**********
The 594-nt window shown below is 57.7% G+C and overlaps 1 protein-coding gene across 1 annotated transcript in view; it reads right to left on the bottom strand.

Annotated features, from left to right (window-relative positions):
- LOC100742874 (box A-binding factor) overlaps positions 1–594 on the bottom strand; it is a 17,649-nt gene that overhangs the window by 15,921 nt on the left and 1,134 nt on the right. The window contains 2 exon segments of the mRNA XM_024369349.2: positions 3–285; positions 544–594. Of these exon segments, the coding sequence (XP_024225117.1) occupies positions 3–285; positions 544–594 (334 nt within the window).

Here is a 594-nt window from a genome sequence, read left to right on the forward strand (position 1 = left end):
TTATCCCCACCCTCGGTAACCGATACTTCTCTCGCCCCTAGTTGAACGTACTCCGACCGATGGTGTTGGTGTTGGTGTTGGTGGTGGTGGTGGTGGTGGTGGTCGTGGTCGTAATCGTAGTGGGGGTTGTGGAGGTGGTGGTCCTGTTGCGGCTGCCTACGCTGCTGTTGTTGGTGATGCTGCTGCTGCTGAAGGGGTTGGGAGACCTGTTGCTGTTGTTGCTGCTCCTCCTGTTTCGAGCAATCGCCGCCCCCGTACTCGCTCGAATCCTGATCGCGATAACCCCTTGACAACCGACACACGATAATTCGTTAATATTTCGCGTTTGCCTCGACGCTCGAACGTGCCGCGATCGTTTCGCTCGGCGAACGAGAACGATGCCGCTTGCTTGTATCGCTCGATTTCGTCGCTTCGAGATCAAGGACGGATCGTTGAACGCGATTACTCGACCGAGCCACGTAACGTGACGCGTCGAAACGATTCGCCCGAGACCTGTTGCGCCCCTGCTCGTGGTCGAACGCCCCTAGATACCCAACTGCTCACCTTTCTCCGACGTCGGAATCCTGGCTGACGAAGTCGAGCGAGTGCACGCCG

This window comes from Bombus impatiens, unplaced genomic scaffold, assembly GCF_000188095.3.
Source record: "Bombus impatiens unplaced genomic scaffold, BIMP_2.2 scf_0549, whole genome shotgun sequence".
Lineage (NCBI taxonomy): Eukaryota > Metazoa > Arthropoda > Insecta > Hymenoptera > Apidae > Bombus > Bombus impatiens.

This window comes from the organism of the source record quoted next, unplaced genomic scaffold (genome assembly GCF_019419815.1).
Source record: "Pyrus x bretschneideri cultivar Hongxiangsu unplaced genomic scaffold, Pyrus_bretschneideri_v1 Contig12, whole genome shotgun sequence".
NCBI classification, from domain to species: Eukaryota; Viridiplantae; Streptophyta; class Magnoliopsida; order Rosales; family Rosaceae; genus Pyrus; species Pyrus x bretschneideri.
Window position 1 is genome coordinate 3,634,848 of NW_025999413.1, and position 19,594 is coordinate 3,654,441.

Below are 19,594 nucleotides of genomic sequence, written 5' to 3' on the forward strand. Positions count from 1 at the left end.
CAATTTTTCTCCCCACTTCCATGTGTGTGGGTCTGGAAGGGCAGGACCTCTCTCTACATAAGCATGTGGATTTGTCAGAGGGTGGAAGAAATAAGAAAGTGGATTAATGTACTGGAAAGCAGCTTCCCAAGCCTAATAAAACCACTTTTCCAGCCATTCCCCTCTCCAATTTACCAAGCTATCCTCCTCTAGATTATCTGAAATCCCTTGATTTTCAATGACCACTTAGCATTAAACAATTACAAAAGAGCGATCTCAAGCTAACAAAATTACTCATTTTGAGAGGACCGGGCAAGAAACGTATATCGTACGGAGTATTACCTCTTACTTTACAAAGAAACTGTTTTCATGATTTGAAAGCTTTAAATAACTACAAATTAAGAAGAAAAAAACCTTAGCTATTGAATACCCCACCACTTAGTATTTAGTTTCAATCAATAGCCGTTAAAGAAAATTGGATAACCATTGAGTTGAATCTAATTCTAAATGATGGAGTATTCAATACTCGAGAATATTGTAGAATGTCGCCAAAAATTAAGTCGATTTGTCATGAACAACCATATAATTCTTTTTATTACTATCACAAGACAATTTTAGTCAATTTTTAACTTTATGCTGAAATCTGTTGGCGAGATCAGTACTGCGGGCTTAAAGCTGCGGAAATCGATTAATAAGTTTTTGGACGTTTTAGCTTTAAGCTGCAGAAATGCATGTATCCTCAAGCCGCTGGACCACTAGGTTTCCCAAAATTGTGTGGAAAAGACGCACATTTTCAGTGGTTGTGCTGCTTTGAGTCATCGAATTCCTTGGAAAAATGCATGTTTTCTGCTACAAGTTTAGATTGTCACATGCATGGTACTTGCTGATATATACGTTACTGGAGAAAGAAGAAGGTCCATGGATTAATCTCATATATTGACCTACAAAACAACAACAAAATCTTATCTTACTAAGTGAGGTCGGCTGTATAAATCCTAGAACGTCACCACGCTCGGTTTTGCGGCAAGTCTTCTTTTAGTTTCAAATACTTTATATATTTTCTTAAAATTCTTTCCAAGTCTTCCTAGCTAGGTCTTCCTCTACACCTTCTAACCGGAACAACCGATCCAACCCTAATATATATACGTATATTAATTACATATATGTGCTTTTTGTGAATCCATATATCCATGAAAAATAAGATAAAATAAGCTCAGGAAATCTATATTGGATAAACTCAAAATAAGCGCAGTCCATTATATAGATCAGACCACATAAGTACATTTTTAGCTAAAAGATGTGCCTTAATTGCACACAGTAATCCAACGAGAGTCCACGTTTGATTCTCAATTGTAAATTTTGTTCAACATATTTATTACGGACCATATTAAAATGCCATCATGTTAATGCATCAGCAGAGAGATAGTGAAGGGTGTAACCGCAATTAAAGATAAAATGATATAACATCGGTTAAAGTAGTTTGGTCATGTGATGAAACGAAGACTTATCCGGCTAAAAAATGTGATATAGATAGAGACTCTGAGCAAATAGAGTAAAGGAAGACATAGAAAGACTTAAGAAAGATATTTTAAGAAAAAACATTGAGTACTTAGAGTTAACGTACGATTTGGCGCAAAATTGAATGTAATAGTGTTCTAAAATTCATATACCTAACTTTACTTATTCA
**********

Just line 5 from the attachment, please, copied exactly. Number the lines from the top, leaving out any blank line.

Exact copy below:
TTATCCCCACCCTCGGTAACCGATACTTCTCTCGCCCCTAGTTGAACGTACTCCGACCGATGGTGTTGGTGTTGGTGTTGGTGGTGGTGGTGGTGGTGGTGGTCGTGGTCGTAATCGTAGTGGGGGTTGTGGAGGTGGTGGTCCTGTTGCGGCTGCCTACGCTGCTGTTGTTGGTGATGCTGCTGCTGCTGAAGGGGTTGGGAGACCTGTTGCTGTTGTTGCTGCTCCTCCTGTTTCGAGCAATCGCCGCCCCCGTACTCGCTCGAATCCTGATCGCGATAACCCCTTGACAACCGACACACGATAATTCGTTAATATTTCGCGTTTGCCTCGACGCTCGAACGTGCCGCGATCGTTTCGCTCGGCGAACGAGAACGATGCCGCTTGCTTGTATCGCTCGATTTCGTCGCTTCGAGATCAAGGACGGATCGTTGAACGCGATTACTCGACCGAGCCACGTAACGTGACGCGTCGAAACGATTCGCCCGAGACCTGTTGCGCCCCTGCTCGTGGTCGAACGCCCCTAGATACCCAACTGCTCACCTTTCTCCGACGTCGGAATCCTGGCTGACGAAGTCGAGCGAGTGCACGCCG